What is a cause for grave concern is not the research-project per se, but the methodology and approach it has sought to adopt to reach its end goal. When the CRL leadership is quoted they are keen to explain their actions as aimed at attaining information and not a court case approach, yet the contrary is true when we see their approach as not imbibing a voluntary participation but the frame of a legal case. This legal frame sees a case being lodged by a plaintiff or litigant against a potential perpetrator or violator. The case is lodged and the CRL serves the perpetrator with papers to answer a case. This approach is therefore an accusatory and intrusive one. It furthermore opens itself for abuse in which anyone for any frivolous if not vexatious ill intend and purposes may lodge a case against someone they simply do not appreciate or like. The CRL therefore may plausibly be used to settle scores.
The second problem of this approach as adopted by the CRL vacillates in it perhaps not understanding the current contested terrain of religious space where such contestation imbibes a proximity to political and economic power. The contested space of South Africa’s religious world in particular Christian is somewhat derived in essence from the historical role the SACC played during apartheid as a surrogate mother to our liberation juxtaposed to the ever dwindling role it has in the last 21 years assumed.
The SACC that once powerful voice that pointed its finger in apartheid’s eye, is an emaciated shadow of its former self, teetering in irrelevance in the back deserts of forgetfulness haunted by a claim of superlative relevance in another epoch, when the Christian religious world in South Africa has moved on.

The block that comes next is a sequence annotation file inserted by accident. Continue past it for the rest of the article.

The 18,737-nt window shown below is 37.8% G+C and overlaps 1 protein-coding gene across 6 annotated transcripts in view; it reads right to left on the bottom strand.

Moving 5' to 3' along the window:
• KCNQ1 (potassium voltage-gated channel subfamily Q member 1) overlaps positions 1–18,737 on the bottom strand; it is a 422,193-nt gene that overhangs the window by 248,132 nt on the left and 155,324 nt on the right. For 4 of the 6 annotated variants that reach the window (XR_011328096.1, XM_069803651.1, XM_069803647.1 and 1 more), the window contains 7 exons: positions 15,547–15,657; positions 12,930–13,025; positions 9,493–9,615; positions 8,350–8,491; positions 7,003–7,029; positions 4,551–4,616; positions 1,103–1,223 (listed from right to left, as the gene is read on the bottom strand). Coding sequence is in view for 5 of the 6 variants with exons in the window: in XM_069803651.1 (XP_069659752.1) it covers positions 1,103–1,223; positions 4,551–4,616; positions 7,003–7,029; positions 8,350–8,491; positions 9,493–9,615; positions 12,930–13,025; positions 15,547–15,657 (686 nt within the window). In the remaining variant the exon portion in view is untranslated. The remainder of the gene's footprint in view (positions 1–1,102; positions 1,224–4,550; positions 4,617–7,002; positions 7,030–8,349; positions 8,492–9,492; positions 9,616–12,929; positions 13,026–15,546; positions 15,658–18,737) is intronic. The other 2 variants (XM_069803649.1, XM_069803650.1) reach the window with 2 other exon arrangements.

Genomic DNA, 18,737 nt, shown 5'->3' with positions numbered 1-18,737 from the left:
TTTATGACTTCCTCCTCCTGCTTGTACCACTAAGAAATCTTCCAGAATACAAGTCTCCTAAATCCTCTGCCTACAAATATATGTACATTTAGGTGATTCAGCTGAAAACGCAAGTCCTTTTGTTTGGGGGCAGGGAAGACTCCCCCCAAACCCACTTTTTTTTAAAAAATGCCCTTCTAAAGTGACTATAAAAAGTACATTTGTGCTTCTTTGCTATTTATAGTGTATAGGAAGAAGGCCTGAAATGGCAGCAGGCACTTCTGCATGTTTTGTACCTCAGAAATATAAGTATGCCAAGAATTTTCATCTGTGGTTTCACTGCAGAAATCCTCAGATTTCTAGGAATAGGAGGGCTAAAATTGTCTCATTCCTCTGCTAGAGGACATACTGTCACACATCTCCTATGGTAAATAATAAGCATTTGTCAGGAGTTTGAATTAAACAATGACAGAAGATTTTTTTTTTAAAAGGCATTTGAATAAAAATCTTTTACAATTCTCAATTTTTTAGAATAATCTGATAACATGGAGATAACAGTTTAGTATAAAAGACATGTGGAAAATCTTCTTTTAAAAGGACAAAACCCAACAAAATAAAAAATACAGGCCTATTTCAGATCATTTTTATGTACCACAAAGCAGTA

Yes, the SACC for whom the racist Apartheid government had to find a counter-match in establishment of the Independent Federation of Christian Churches (IFCC), with State money. It’s leader originally was going to be the late Ed Roebert but he was muscled out and by-default face of the IFCC became Pastor Ray McCauley, who apparently had a conversion and today holds one of many self-claimed positions as a voice of religion. The politics of contestation between these dead organisations (SACC and IFCC) is playing out in the RCL investigation, because this contestation is about whom legitimately has access to political and economic power in this dispensation.
We shall not forget that in the uprun to the launch of the IFCC how McCauley made it clear he will never serve under a ‘Black’, ‘Colored’ and ‘Indian’ leaders for they have no history of having led anything effectively. McCauley till today refuses to be a vice – chairperson of anything he always claims chairpersonship or co-chairpersonship.